Teradata Development – Keep it simple, stupid!

Specialization within the workforce has led to a growing issue, which I have observed with greater occurrence. Specifically, the number of professionals skilled in all aspects of data warehousing has declined significantly. A decade ago, teams responsible for data warehousing were composed primarily of individuals with extensive backgrounds in the information technology industry. However, this is no longer the norm, as companies have begun to create highly specialized roles. While this may be assumed to reduce costs, I question its effectiveness and believe it contributes to many new problems.

One issue that has surfaced in multiple recent projects is the creation of excessively large SQL statements.

Teradata data warehouse developers are commonly expected to possess a skill set primarily around SQL proficiency and familiarity with ETL tools.

A streamlined development process typically appears as follows:

Business Analyst -> Technical Analyst -> Developer

The technical analyst typically condenses the business logic into a mapping document that is subsequently provided to the developers.

Due to limited development skills, some developers tend to create a single, excessively large SQL statement for each mapping without considering the possibility of redundancy. I have observed instances where developers blindly replicate the same code repeatedly.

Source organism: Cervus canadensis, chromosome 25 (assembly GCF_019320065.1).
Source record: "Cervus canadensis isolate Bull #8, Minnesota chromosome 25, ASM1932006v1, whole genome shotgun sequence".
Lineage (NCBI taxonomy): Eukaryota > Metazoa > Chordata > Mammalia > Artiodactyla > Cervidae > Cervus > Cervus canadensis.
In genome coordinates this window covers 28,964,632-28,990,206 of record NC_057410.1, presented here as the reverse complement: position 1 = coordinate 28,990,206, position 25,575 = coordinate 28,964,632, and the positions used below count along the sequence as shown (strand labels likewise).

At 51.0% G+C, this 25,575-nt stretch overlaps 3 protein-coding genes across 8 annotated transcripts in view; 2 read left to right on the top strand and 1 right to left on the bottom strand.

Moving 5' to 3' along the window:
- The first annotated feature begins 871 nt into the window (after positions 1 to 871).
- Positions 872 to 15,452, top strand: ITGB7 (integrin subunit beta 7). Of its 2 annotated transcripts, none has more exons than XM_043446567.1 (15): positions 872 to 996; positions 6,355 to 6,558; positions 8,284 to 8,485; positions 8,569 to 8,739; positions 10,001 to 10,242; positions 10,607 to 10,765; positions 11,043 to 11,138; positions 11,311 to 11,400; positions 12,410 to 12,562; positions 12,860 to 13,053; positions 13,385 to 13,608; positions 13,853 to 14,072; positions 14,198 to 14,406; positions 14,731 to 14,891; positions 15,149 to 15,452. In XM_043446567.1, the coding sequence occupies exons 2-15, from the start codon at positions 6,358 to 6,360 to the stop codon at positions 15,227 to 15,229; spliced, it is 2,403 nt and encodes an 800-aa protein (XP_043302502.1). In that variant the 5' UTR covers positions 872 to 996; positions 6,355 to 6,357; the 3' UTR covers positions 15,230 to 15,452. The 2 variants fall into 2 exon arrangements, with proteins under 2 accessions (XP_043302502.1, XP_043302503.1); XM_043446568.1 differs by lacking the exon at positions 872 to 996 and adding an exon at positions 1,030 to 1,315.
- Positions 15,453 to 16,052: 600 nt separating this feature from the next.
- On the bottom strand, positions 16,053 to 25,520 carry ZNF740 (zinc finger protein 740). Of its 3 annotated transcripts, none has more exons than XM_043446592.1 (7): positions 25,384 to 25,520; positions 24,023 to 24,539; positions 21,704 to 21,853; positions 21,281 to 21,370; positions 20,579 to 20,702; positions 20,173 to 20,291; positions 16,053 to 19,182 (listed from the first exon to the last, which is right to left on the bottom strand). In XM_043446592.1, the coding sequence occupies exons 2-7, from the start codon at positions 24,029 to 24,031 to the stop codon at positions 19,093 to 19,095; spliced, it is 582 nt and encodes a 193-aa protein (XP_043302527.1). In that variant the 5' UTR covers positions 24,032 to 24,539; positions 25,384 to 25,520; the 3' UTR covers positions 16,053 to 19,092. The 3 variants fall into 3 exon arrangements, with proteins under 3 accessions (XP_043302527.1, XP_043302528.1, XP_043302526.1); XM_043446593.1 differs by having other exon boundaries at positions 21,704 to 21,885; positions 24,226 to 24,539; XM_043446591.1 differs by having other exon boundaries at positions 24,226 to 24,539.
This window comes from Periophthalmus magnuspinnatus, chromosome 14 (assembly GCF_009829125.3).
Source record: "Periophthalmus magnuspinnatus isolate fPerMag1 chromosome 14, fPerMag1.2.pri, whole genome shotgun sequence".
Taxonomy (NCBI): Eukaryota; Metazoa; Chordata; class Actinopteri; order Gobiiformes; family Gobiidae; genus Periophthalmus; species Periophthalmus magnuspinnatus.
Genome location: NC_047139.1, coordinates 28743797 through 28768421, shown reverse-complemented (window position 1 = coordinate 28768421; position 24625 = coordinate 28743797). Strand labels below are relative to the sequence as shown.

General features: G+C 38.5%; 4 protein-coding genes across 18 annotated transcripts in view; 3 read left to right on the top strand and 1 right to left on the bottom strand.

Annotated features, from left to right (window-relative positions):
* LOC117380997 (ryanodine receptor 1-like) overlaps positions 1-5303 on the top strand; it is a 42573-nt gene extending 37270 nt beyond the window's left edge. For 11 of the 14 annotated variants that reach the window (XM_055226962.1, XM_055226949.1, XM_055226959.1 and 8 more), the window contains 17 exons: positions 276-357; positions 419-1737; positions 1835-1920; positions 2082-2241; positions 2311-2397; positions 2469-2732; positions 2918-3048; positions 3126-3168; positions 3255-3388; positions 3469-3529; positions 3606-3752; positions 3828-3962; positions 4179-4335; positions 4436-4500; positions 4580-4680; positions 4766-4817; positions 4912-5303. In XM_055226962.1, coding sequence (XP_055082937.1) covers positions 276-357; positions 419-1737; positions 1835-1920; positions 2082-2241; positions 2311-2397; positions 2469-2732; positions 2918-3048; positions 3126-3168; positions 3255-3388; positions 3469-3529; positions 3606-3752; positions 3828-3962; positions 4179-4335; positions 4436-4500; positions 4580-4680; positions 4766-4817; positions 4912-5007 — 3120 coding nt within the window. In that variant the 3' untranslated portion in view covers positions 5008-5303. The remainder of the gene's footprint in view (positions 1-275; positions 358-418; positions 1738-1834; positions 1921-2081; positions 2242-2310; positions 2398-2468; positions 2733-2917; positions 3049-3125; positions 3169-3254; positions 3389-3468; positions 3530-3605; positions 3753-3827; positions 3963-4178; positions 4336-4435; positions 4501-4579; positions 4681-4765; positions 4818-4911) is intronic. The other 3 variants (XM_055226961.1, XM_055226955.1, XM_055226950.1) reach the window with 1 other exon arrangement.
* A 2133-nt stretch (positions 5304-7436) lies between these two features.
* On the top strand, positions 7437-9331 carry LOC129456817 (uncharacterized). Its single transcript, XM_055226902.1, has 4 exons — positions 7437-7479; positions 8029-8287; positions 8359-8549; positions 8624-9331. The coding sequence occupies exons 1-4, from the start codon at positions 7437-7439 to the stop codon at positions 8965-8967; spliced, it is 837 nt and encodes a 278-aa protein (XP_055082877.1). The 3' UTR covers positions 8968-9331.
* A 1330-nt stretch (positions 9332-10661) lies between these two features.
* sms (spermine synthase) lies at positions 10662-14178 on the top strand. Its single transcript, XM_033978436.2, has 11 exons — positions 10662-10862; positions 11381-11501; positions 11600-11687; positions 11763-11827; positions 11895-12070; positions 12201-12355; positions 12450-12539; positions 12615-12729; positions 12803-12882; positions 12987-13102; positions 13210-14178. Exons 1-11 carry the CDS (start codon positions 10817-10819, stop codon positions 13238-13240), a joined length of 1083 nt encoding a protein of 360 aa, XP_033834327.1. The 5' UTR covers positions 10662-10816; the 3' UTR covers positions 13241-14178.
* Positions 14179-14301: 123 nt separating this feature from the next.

Although it may appear advantageous for maintenance purposes, this method fails to create efficient SQL, leading to erroneous and superfluous code, ultimately resulting in an increased maintenance burden.

The Teradata optimizer is responsible for generating the execution plan of a SQL query. While it may enhance with each new release of Teradata, it is important to consider how the optimizer decomposes each SQL statement into a sequence of 2-table joins.

While the join of 3 tables allows for 3*2*1 = 6 different possibilities of consecutive 2-table joins, we already have more than 3 million possible 2-table joins (10*9*8*7*6*5*4*3*2*1) in case we have to join ten tables together!

As you can imagine, the optimizer has a substantial risk of making mistakes.

The likelihood of obtaining a favorable execution plan diminishes rapidly as the number of joins increases.

How can we reduce the risk of a bad execution plan?

Reducing the risk of poor performance can be achieved through three simple and effective methods:

  • Keep the number of joins small (the obvious solution)
  • Split your SQL statements into parts by working with temporary tables (volatile tables, global temporary tables, or even real tables)
  • Identify common business logic and maintain it in one place within your code.

Arguing against this idea might seem reasonable, as it means sacrificing the efficiency of having a single SQL statement per mapping. However, implementing the aforementioned tips yields quick dividends. Failing to adhere to these guidelines could result in someone else taking over your poorly performing implementation later.

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    Sreeraj Kalappurakkal says:

    This is the very essence and secret of High Perferforming Teradata ETL!

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